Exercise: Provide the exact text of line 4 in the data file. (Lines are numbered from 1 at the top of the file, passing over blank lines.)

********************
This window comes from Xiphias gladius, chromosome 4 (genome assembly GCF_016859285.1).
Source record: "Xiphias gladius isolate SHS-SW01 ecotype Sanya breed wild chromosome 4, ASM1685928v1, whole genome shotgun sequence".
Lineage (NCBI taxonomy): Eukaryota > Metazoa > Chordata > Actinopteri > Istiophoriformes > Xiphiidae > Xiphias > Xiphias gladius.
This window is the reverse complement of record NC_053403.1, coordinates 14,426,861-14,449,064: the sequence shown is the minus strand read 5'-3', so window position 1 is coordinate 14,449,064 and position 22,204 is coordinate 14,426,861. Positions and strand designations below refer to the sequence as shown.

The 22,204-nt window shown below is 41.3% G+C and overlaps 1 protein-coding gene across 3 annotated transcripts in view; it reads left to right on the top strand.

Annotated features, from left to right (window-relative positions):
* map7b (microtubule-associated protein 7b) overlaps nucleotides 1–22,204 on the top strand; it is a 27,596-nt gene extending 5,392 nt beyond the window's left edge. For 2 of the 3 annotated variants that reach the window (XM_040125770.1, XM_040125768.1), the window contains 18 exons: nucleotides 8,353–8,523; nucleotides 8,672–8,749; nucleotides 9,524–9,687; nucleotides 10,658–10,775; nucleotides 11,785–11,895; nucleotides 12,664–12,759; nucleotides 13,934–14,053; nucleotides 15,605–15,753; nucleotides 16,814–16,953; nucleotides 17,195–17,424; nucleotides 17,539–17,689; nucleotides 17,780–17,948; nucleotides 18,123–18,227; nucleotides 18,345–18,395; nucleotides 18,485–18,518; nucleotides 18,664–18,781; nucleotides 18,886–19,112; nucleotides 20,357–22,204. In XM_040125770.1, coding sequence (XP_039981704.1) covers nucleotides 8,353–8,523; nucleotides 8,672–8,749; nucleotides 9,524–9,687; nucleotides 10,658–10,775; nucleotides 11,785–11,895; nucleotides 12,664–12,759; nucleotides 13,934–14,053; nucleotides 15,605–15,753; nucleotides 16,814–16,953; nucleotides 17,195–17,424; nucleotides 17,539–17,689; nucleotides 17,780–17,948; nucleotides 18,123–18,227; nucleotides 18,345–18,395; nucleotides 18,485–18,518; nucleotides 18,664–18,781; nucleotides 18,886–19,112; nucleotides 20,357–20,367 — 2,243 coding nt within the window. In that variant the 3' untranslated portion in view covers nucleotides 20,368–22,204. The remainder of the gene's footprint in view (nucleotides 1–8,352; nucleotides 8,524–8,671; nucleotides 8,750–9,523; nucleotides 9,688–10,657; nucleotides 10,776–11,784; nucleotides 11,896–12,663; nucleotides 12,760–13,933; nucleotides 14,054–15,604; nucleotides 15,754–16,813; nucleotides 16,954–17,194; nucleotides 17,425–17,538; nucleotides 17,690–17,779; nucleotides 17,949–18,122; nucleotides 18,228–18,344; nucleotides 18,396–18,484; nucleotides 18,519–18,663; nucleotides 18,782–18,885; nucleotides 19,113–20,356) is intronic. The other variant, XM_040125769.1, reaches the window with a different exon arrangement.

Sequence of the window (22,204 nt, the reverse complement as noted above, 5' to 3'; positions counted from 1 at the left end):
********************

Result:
This window is the reverse complement of record NC_053403.1, coordinates 14,426,861-14,449,064: the sequence shown is the minus strand read 5'-3', so window position 1 is coordinate 14,449,064 and position 22,204 is coordinate 14,426,861. Positions and strand designations below refer to the sequence as shown.